It's been awhile since I've blogged. Every time it seems I'll get some spare moments, something comes up to direct my attention elsewhere. My current engagement keeps me busy and embedded in SQL Server 2005. Though I've presented on some of the cool features of SQL Server 2008, I feel I have very little new insight to publish on that topic that hasn't already been covered on this site. It occurs to me that I'm most readers are in the same position that I am. Unless driven to SQL Server 2008 by particular features, I suspect many remain on 2005 (and, dare I say it, 2000).
One of the many aspects of SQL Server 2008 that appeals to me is the cube designers in Business Intelligence Development Studio (BIDS). For example, attribute relationships are a commonly misunderstood aspect of cube dimensions in SQL Server 2005/2008. Later SQL Server 2005 service packs added some warnings when attribute relationships were not designed into dimension hierarchies, but these are easy to ignore and ARs are not well understood by many cube designers. Why are attribute relationships so important? That's something I may save for another blog, but I suspect it has already been blogged about elsewhere on this site. My point is that BIDS in 2008 provides far more feedback on various cube/dimension design aspects, attribute relationship definitions being one. I'm including a screen snapshot of the attribute relationship designer in 2008 BIDS to demonstrate my point.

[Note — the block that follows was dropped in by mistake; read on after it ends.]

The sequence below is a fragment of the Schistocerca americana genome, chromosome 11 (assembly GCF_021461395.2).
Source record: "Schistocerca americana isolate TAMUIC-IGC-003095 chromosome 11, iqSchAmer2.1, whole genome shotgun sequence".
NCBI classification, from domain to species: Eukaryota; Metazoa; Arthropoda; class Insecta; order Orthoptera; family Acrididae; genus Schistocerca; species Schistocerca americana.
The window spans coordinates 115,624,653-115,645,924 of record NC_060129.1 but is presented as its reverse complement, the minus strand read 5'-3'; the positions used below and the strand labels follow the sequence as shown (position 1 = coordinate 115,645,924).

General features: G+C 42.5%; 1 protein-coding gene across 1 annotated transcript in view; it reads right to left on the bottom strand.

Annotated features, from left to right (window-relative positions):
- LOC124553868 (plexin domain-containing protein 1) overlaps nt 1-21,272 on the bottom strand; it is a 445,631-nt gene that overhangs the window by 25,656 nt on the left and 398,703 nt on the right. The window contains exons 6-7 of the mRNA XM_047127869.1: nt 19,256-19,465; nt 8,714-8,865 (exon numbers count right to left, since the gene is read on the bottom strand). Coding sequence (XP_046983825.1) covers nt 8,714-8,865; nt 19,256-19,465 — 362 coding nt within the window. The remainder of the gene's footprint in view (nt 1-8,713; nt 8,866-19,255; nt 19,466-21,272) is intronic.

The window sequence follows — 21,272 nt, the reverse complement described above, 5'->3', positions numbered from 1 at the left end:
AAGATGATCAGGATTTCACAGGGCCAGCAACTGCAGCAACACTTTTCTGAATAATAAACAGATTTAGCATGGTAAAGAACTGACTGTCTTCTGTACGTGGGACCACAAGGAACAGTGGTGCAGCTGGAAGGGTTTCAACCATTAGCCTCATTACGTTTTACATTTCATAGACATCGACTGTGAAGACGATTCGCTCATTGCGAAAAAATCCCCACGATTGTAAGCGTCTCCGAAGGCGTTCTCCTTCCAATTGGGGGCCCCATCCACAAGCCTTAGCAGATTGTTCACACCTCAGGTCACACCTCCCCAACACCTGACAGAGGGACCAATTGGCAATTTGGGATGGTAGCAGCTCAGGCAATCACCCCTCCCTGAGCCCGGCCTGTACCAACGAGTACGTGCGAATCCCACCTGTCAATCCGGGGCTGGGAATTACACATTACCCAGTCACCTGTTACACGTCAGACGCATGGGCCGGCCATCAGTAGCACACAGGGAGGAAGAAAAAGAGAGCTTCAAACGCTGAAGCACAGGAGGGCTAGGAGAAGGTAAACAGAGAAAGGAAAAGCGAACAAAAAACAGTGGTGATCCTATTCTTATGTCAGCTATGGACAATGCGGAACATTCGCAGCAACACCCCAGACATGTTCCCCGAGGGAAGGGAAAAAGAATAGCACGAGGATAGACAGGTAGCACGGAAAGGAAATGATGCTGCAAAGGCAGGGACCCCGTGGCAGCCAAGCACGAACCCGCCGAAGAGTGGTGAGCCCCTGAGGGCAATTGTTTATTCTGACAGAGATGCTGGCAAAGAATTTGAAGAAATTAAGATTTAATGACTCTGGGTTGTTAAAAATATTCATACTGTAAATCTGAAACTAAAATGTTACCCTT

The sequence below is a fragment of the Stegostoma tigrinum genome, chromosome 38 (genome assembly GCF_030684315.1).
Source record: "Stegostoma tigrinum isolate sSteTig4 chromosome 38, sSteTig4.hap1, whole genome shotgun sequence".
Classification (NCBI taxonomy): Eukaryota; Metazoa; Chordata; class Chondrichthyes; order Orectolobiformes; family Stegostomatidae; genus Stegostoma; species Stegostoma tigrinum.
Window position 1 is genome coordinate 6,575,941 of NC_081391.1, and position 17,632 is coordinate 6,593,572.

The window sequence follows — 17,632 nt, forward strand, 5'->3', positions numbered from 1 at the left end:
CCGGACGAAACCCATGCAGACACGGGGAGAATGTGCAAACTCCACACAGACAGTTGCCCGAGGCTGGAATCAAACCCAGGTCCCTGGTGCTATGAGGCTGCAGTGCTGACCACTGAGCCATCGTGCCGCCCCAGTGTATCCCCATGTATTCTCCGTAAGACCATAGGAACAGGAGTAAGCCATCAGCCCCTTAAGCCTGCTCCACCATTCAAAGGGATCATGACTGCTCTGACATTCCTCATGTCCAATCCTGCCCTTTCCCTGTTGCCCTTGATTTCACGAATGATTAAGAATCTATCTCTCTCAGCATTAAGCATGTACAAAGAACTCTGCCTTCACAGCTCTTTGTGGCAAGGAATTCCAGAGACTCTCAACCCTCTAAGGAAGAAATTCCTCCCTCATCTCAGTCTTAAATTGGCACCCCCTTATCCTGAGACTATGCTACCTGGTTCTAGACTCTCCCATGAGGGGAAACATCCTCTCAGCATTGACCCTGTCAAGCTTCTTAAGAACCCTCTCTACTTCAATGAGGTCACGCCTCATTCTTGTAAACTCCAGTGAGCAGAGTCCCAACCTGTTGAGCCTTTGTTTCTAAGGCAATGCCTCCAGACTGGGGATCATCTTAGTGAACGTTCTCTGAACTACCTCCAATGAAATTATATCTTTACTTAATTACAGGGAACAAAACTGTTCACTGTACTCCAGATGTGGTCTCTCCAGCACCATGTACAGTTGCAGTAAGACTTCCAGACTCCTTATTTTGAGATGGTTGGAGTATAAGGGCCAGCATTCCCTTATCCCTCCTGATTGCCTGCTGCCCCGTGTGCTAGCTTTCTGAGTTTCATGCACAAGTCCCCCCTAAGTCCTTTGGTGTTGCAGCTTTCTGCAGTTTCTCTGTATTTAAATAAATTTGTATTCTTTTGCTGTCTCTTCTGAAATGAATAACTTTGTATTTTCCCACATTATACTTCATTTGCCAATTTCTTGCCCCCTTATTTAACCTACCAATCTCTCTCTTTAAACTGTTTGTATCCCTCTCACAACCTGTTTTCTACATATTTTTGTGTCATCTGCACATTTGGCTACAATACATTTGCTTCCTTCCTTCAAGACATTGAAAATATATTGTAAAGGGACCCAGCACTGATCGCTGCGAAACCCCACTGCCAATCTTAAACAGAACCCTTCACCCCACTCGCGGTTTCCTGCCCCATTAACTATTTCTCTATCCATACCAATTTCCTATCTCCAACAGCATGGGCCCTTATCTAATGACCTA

As you can see, it's far more intuitive.
And for those courageous enough to take on the manual design of aggregations, the aggregation designer in 2008 is killer. I'm not recommending this. In fact, I use it more to view the aggregations that have been designed by the aggregation design wizard or usage-based optimizer. There is a separate application that could be downloaded prior to 2008, but I found the interface to be difficult to work with. Here's what the aggregation designer looks like in BIDS 2008:
What I learned from a Tech Ed presentation by Donald Farmer is that these tools can be used to manage a cube implemented in SQL Server 2005. How cool is that?! So, if your organization plans to stay on SQL Server 2005 on the server-side for a little while longer, it doesn't mean you can't take advantage of some of the great new client tools in SQL Server 2008 to make life a little easier in the meantime.